3 Psychological Principles You Should Know if You Own a Business

PsychoAnal-ysis
Image by: By Esparta
By Richard K. Noots

Perhaps you scuff at the idea of using Psychology in business. In that case, the door is over there. For the rest of you, it’s time to learn how to turn those OK profits into BIG profits by simply using what people have against them: their own brain. Don’t worry, it’s not as hard or as maniacal as it sounds. It’s actually tried-and-true business strategies.

You’re going to master these strategies today. You see, people have a tendency to forget that humans are just animals. Since evolution takes over millions of years, our brains haven’t exactly caught up with all the cool stuff we’ve invented yet. That’s why people are still afraid of the dark, spiders and Big Foot. So, let’s find out how to make money from stepping up where evolution left off!

#1) Learn ‘Reciprocity’

When people are given a gift, they feel the need to also give one back. Hence why Christmas is such a chore. So, when you give away free items within your business, people feel obligated to come back. This is more than just something like free shipping, however. You have to give people something concrete. Having a physical object is a great reminder of where they got it from, and if your business gave it to them for free, nine times out of ten they’ll be returning shoppers.

This extends to contests, raffles, and all other ideas we’ve given you in the past. But you must remember the main point: The more you give, the more people will seek you out. It’s … Sort of like feeding a stray cat. Except this cat will give you all his money. 

Reciprocity also makes a difference when you just give back. If your customer comments about your product, respond. Especially if it’s negative. Personally, I’m more inclined to buy from a company if they actually respond and make attempts to amend negative reviews. That’s how I know my dollar matters to them.

#2) The Contrast Principle

There was a company who produced a bread maker and they were disappointed by it’s incredibly low sales. So what’d they do? They made a bigger version, then they priced it higher than their first model. Of course, you would expect both models to promptly fail. If people didn’t want the first model, why would they go for an even bigger, more expensive version? However, what actually happened was people saw both versions, and immediately bought the lower-priced one. That’s right, the sales of their first model exploded. How do you make any sense of a business plan like that?

Well, the Contrast Principle suggests that when people are confronted with three different prices for the same object (low, medium and high), they’ll choose the middle-priced one. People don’t always want the most expensive version (obviously), and the cheapest one makes people nervous. So, they’ll often settle for the average price. The reason for this is when we are confronted with just one object, it’s easy for us to ignore. When it’s multiple versions of the same thing however, we get befuddled and those competitive instincts take over.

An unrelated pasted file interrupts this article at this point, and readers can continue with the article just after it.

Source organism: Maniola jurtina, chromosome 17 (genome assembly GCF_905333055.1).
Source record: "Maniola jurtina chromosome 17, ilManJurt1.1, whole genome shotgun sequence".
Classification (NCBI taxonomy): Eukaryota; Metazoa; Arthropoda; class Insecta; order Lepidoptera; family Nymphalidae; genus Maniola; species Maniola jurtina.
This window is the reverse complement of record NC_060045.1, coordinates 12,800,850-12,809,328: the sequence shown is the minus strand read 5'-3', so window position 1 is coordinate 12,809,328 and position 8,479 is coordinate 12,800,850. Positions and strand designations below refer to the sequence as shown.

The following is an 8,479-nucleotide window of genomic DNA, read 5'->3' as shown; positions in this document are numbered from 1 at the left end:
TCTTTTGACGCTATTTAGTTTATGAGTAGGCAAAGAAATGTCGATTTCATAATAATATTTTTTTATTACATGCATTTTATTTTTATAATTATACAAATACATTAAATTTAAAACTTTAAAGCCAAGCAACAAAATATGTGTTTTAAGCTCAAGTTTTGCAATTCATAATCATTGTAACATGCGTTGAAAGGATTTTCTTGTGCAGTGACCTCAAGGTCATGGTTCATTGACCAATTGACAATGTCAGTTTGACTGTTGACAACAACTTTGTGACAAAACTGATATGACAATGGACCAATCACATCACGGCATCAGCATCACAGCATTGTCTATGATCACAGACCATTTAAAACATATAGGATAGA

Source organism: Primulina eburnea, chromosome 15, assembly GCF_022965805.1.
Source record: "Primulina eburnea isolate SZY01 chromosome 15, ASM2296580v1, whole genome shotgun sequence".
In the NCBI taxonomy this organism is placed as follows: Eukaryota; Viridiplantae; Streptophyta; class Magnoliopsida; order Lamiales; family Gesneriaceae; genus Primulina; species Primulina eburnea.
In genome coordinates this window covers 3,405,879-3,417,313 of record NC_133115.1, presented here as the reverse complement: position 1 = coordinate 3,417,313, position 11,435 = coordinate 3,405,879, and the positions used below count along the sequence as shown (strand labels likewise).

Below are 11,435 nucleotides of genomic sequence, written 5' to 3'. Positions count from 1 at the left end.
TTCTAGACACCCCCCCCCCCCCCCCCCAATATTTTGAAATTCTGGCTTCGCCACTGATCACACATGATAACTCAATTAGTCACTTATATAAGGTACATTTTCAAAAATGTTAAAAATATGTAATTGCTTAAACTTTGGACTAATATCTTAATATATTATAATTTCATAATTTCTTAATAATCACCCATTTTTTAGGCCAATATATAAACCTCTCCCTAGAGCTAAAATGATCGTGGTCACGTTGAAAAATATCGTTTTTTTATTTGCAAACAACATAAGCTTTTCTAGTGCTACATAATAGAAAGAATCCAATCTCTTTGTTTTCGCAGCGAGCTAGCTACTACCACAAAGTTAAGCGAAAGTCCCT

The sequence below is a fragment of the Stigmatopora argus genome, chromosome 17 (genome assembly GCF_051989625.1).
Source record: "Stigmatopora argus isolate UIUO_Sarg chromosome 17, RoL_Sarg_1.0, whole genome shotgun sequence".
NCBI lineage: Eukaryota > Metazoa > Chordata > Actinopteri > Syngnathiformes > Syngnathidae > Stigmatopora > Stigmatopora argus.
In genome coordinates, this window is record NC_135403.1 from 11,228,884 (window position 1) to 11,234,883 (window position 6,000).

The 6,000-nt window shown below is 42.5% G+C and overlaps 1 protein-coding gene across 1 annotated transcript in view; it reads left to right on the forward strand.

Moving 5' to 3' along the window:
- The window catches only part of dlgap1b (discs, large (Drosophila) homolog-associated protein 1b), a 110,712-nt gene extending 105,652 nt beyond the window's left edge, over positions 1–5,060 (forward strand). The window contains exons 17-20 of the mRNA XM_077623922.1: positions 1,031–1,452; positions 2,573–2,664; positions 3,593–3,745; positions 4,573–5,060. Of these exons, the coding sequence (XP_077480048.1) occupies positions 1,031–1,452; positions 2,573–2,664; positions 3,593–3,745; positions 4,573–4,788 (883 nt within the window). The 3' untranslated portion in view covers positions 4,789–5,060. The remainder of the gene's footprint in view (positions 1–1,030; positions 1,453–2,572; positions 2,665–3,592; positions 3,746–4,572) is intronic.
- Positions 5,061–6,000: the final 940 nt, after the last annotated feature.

You want to take advantage of this principle. When you’re pricing your products, make sure you look at your competitor’s prices. You’re not looking to undercut them so bad that you lose business. Instead, you just want enough of a price cut that, when compared to the other product, a person will feel no choice but to buy it.

#3) Expensive is Good Mindset

If you offer a service, don’t be afraid to charge more for it. This can apply for products as well, but it varies depending on what you’re are dealing with. The point is, when people look for something they need done, most people don’t look for the cheapest route. And a lot of people don’t mind forking over extra cash, because that extra cash translates to a guarantee of a job soon-to-be well done. Why? Well, how often have you paid a little extra to insure your comfort? Now, apply this principle to the rest of the world and you’ll see my point.

Although numbers two and three run slightly counter to each other, the trick is to understand when to price high, and when to price low. This will require you to pay attention to customers and how they shop. When you’re offering services, don’t be afraid to go a little higher than the norm. You may be surprised, but this generally can garner you more business as it gives the impression that you’re worth the price. When it comes to actual products, it’s usually best to base it off competitors.

Have any other advice for Psychology in Business? There’s more than one way to skin a cat, like making all prices end in “.99”. What can you think of?